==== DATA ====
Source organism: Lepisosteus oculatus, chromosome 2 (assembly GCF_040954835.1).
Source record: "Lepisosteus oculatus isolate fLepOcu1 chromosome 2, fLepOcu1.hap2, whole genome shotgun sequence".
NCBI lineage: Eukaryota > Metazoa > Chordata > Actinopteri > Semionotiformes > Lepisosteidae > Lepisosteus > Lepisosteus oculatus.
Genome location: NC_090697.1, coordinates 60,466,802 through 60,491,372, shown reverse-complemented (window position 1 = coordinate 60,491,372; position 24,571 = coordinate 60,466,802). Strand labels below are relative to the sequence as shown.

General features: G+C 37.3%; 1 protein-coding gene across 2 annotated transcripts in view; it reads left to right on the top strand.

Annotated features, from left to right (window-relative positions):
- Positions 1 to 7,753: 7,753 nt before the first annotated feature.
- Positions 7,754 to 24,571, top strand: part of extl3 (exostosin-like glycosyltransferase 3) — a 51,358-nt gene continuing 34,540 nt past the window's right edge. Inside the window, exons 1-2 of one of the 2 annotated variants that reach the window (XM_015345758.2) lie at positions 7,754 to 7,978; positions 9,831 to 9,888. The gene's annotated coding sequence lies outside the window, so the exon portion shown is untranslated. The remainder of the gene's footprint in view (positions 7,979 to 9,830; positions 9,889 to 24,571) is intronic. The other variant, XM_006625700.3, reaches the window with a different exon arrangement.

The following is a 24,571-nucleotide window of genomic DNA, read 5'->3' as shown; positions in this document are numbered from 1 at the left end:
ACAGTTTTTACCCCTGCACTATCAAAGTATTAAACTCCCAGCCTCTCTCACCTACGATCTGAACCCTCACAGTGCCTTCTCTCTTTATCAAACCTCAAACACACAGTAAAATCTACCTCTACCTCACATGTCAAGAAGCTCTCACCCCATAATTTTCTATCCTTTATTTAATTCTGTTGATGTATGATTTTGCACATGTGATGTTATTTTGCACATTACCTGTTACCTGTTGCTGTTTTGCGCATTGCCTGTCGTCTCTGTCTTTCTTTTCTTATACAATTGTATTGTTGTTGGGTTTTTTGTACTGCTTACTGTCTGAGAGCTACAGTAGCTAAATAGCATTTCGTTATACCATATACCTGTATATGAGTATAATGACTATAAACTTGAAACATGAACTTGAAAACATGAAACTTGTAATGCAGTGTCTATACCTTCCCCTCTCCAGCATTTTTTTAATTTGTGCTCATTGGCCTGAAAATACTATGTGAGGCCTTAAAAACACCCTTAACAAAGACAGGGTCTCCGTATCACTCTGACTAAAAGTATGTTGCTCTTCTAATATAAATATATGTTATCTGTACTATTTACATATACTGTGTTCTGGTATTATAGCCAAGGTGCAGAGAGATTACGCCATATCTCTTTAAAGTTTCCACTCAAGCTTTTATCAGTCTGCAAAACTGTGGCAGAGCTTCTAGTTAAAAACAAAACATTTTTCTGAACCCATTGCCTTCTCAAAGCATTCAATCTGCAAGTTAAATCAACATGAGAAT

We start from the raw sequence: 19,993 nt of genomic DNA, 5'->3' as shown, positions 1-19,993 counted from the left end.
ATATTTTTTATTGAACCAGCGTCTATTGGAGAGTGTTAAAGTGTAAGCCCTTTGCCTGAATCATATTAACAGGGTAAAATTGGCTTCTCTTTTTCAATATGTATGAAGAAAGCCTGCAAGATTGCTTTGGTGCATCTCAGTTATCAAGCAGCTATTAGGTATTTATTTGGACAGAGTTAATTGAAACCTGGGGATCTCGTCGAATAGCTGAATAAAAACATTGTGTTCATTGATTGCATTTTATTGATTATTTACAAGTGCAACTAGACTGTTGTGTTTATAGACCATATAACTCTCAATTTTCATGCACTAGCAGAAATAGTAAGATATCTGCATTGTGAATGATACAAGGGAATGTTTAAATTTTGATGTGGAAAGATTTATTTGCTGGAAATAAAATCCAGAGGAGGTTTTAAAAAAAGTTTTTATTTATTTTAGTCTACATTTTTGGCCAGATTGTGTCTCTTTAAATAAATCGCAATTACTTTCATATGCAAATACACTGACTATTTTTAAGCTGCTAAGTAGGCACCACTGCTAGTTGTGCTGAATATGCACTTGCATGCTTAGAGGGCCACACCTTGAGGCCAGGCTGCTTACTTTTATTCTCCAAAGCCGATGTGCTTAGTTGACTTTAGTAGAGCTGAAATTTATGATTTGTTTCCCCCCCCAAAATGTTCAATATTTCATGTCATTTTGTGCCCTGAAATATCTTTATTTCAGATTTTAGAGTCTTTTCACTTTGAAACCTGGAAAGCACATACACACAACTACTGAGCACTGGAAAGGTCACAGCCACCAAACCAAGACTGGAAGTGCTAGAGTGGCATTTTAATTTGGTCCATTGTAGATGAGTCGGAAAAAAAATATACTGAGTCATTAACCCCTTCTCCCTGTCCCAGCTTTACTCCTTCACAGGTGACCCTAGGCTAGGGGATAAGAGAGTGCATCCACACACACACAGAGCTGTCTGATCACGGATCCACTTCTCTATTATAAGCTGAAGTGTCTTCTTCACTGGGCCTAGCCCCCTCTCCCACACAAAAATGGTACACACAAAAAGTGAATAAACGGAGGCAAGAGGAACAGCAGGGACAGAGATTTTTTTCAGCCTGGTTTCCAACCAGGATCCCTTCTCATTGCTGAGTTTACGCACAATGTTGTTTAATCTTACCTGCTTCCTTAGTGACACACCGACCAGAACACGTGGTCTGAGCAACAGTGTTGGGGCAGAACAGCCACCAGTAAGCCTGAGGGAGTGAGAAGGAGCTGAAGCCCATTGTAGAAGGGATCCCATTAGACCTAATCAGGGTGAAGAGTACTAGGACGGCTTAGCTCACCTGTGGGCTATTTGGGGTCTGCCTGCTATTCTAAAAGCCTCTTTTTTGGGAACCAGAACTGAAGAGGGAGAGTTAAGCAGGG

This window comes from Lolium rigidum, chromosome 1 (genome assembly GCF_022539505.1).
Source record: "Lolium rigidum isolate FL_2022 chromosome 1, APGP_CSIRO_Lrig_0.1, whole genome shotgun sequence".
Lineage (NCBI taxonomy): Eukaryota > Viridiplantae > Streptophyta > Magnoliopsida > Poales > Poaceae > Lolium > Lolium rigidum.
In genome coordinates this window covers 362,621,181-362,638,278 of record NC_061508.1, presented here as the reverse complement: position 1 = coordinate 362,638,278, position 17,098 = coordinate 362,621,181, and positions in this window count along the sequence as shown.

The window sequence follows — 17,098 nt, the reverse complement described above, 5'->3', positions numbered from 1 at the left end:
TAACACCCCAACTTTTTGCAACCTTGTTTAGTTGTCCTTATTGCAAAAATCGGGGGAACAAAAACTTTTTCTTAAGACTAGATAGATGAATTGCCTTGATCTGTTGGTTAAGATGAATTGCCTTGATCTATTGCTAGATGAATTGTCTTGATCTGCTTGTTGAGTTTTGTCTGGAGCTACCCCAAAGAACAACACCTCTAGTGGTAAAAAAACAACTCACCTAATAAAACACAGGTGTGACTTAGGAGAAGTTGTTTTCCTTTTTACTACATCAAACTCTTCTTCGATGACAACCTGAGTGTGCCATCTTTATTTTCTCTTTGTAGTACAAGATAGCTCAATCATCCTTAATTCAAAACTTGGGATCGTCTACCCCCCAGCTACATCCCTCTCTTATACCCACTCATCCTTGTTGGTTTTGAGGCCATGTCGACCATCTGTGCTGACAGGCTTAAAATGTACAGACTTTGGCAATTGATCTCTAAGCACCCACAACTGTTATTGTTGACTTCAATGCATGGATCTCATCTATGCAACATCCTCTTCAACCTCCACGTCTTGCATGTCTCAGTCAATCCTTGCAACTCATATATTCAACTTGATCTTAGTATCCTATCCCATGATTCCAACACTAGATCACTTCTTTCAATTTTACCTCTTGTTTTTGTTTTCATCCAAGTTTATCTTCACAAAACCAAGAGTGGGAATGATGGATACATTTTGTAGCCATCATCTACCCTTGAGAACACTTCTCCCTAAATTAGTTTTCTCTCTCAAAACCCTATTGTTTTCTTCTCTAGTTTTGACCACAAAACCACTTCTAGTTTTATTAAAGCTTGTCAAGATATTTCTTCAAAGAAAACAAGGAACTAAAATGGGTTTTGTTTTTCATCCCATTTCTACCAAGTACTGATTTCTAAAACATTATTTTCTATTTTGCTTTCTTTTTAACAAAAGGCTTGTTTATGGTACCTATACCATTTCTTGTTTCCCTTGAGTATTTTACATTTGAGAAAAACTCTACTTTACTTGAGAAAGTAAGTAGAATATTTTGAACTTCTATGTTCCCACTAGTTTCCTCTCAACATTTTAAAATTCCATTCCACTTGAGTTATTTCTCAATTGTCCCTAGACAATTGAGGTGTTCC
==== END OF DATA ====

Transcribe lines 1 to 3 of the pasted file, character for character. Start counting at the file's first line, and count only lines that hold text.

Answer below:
Source organism: Lepisosteus oculatus, chromosome 2 (assembly GCF_040954835.1).
Source record: "Lepisosteus oculatus isolate fLepOcu1 chromosome 2, fLepOcu1.hap2, whole genome shotgun sequence".
NCBI lineage: Eukaryota > Metazoa > Chordata > Actinopteri > Semionotiformes > Lepisosteidae > Lepisosteus > Lepisosteus oculatus.